Another important consideration is how vaccine recipients would be compensated if they incurred serious adverse effects in the future as a result of a vaccine that the state required. By making the vaccine mandatory, the state would probably complicate tort claims, with some courts holding that the manufacturer had no (or reduced) responsibility for consumer harms. Ethically, if the state mandates an intervention, it should also provide a compensation system, for example, through the no-fault National Vaccine Injury Compensation Program. As with other vaccines, issues of legal liability and fair compensation must be considered carefully.
Public health authorities, pediatricians, and infectious disease specialists, rather than political bodies, should drive mandatory vaccination decisions and policies. The Centers for Disease Control and Prevention recommend routine use of HPV vaccinations, but that is not equivalent to mandatory use. Merck, the manufacturer of the HPV quadrivalent vaccine, lobbied legislatures to make the vaccine mandatory17 before withdrawing its campaign when it became controversial.18 Since the manufacturer stands to profit from widespread vaccine administration, it is inappropriate for the company to finance efforts to persuade states and public officials to make HPV vaccinations mandatory, particularly so soon after the product was licensed. Private wealth should never trump public health.
Human papillomavirus is not a highly infectious airborne disease, which is the paradigm for the exercise of compulsory vaccination. There is no immediate risk of rapid transmission of HPV in schools, as is the case, for example, with measles. The HPV vaccine does not create herd immunity, although it would probably reduce the prevalence of HPV infections. The primary justification for HPV vaccination is to protect women from long-term risks, rather than to prevent immediate harm to others. This may not be a definitive argument against universal use of HPV vaccine because states already mandate vaccination against another disease (hepatitis B) that can be transmitted sexually (among other routes of exposure). But because the HPV vaccine is not immediately necessary to prevent harm to others, it does suggest that compulsory measures need to be more carefully thought through.
The ACIP probably recommended routine vaccination for girls only because the data are limited to that sex. However, if compulsory powers were justified on classic public health grounds, the same arguments could and should apply to vaccination of boys. While less is known about HPV prevalence in men, some studies have shown that men can have at least as high a prevalence of HPV infection as women,19 and they are just as likely to transmit the infection to their partners. Issues of fairness arise if young girls are compelled to submit to a new vaccine as a condition of receiving publicly funded education, when boys are not.
There is also the question of cost—who will pay for the mandated HPV vaccine and what other public health services would society have to forgo because of the cost? The estimated cost of quadrivalent HPV vaccine is $360 for a 3-course series, making it among the most expensive of all vaccines.17 Cost-effectiveness studies of HPV vaccination have had variable results, depending on assumptions about effectiveness and safety.20 Some pediatricians and other physicians are not offering the most costly vaccines because they cannot afford to purchase them, and they cannot be certain about full reimbursement.21,22 Policy makers also have not answered the question of who will pay: consumers, insurers, or federal, state, or local government (ie, taxpayers). If consumers or insurers were to pay, poor and uninsured persons would be unable to afford the vaccine, which would exacerbate health disparities. If the government were to pay, it would have to find the funds from its general revenues, perhaps reducing public health spending for other programs.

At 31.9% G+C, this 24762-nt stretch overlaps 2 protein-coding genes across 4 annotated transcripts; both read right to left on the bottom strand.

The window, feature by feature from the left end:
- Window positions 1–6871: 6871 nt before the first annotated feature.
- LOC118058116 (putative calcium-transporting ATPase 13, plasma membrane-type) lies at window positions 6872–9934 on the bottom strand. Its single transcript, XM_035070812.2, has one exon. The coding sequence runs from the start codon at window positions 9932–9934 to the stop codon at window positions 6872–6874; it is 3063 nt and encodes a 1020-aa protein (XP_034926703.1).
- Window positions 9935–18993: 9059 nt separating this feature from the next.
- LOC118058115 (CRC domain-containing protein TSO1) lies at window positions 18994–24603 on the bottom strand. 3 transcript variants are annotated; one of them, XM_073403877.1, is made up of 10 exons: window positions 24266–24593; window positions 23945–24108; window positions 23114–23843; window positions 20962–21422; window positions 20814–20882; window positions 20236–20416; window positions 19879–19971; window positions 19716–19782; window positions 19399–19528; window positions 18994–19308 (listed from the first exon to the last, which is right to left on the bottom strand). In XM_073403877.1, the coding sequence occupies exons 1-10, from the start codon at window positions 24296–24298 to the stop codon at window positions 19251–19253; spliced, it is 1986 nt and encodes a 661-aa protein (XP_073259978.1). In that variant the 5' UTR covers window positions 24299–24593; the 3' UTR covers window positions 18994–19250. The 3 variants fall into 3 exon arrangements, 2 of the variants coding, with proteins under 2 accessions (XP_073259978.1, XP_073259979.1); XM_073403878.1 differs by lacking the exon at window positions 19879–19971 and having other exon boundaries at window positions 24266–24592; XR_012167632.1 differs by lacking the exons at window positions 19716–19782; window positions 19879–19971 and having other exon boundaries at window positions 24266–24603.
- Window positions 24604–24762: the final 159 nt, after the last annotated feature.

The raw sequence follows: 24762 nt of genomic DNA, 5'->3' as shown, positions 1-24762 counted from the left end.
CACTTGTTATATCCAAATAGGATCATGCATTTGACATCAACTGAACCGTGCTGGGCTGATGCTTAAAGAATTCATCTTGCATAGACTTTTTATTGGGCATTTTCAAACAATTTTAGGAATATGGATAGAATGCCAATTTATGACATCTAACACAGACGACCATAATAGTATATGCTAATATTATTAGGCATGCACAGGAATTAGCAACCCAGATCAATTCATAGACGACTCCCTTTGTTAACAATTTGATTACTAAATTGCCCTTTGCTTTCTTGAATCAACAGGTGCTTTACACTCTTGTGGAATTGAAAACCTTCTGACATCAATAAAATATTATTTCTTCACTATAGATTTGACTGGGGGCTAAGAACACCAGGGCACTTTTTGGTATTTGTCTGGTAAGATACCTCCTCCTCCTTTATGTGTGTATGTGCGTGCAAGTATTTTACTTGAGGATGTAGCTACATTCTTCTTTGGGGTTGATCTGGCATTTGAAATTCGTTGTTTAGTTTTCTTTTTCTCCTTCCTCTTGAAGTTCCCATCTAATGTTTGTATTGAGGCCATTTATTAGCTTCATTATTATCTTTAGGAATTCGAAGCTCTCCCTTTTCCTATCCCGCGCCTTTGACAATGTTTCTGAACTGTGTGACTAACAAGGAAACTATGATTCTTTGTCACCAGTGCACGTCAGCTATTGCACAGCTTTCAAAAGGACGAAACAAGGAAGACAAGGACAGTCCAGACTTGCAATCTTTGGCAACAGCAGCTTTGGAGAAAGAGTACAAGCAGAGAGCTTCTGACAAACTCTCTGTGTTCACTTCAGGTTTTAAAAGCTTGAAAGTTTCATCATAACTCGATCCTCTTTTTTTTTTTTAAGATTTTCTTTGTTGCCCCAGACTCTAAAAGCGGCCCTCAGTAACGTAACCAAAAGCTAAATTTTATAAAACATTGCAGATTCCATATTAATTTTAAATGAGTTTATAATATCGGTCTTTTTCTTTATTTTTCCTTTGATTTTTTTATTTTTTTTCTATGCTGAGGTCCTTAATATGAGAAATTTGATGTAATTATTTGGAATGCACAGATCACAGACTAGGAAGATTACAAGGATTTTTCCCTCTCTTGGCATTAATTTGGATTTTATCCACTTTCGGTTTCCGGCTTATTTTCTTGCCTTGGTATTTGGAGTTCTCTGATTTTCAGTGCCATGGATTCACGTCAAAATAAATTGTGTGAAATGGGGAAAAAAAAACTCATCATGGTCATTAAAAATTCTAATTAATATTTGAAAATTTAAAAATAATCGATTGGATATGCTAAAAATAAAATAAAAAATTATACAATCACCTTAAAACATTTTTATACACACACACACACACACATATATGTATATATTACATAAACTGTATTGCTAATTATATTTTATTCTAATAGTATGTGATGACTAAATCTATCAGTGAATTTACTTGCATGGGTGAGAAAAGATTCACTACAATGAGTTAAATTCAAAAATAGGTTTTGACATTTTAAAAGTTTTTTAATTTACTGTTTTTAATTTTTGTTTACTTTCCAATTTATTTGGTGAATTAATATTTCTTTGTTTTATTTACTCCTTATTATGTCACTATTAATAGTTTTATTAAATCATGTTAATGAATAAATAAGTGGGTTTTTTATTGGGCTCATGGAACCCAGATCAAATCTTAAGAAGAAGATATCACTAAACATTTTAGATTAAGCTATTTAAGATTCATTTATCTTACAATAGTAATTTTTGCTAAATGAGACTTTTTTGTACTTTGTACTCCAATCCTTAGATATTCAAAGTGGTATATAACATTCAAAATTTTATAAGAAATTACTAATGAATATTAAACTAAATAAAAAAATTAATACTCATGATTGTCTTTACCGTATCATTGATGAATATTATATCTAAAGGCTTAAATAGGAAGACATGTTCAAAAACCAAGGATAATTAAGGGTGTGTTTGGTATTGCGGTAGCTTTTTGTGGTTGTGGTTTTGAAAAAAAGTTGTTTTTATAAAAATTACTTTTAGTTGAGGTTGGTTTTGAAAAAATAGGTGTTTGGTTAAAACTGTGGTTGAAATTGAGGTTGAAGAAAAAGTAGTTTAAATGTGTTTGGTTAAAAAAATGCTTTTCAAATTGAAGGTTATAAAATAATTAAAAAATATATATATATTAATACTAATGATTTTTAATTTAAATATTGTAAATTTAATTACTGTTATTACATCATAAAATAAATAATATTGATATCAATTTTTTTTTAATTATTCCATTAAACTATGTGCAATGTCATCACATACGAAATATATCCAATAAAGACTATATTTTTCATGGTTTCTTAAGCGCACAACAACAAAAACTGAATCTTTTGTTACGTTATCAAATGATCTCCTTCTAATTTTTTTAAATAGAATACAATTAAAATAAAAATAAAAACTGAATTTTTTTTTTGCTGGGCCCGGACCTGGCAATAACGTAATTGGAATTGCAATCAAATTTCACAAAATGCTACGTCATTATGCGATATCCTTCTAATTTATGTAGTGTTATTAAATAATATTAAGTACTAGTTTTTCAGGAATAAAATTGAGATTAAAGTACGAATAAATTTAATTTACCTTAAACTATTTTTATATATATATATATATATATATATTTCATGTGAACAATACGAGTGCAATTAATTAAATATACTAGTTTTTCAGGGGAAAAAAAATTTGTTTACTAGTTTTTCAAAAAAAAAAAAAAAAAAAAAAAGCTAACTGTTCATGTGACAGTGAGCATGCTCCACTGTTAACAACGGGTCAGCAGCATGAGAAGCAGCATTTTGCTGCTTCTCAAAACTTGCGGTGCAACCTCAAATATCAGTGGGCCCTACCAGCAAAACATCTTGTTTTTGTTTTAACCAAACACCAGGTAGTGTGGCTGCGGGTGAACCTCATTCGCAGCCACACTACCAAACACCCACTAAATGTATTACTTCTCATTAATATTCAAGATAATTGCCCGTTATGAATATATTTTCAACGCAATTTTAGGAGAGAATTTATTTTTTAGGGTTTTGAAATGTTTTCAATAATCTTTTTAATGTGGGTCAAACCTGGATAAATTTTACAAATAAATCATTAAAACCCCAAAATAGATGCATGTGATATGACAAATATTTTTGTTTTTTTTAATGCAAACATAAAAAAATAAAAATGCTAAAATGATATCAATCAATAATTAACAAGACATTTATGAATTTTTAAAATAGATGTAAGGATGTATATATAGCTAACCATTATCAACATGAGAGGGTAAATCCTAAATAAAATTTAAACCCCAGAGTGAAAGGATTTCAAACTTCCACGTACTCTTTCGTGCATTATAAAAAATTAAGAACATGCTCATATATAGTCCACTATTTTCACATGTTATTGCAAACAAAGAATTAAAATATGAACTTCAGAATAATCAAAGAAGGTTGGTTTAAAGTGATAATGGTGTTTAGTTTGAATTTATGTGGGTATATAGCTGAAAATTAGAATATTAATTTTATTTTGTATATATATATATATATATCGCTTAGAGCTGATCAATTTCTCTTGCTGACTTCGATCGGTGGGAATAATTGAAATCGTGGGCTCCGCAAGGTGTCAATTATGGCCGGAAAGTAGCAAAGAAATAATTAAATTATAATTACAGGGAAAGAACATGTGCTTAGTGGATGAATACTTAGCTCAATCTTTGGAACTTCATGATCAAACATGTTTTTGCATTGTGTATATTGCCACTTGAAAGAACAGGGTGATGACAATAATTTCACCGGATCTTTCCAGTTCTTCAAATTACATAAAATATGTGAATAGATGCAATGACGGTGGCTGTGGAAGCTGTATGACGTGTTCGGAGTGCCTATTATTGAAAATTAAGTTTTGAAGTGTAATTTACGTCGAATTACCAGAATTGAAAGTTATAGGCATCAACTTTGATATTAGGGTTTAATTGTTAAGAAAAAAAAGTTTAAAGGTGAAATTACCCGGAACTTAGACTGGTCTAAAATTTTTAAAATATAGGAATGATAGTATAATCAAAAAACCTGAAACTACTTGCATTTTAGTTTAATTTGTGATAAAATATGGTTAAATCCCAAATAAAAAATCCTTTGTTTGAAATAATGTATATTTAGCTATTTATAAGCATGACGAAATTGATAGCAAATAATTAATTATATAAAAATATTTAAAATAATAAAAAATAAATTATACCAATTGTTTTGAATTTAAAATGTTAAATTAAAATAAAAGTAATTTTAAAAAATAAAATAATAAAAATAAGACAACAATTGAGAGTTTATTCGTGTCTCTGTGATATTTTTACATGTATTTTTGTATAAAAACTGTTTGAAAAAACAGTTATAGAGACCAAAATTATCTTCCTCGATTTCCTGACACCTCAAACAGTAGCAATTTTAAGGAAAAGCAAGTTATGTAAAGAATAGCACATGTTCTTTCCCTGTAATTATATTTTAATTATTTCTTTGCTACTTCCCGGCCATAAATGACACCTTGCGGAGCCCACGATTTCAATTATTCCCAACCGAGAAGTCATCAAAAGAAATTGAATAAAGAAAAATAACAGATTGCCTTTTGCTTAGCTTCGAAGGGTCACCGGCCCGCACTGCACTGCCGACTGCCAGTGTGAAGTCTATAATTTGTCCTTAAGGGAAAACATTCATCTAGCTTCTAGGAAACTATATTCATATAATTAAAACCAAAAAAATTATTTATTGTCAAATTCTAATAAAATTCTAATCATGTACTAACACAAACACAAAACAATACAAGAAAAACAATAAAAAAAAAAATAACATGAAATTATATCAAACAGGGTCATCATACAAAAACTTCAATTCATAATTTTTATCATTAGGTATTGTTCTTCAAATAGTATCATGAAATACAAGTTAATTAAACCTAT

Years from now, when additional data and experience better inform clinicians and policy makers about the risks and benefits, states might consider requiring HPV vaccination as a condition of school entry. But for now, it is preferable to take a deliberative approach and view routine, voluntary HPV vaccination as part of a comprehensive package for preventing sexually transmitted infections and cervical cancer. A systematic approach to prevention would include promoting reduced sexual activity and safer forms of sex, cervical cancer screening (eg, Papanicolaou tests and HPV testing), and education about HPV and cervical cancer among schoolchildren, health care professionals, and the general public. Interventions are particularly important among African American and Hispanic women, who have disproportionate burdens of cervical cancer.23
These important concerns about mandatory HPV vaccination are not motivated by morals, as there are no data to suggest that an appropriately conducted public health program encourages sexual activity. Rather, maintaining the public's trust is vital—both for HPV vaccination in particular and for school-based vaccination programs more generally.24 Legislation to make HPV vaccine mandatory has undermined public confidence and created a backlash among parents. There is nothing more important to the success of public health policies than to ensure community acceptability. In the absence of an immediate risk of serious harm, it is preferable to adopt voluntary measures, making state compulsion a last resort.25
Corresponding Author: Catherine D. DeAngelis, MD, MPH, JAMA, 515 N State St, Chicago, IL 60610 (email@example.com).
Financial Disclosures: None reported.
Editorials represent the opinions of the authors and JAMA and not those of the American Medical Association.
Gostin LO, DeAngelis CD. Mandatory HPV VaccinationPublic Health vs Private Wealth. JAMA. 2007;297(17):1921-1923. doi:10.1001/jama.297.17.1921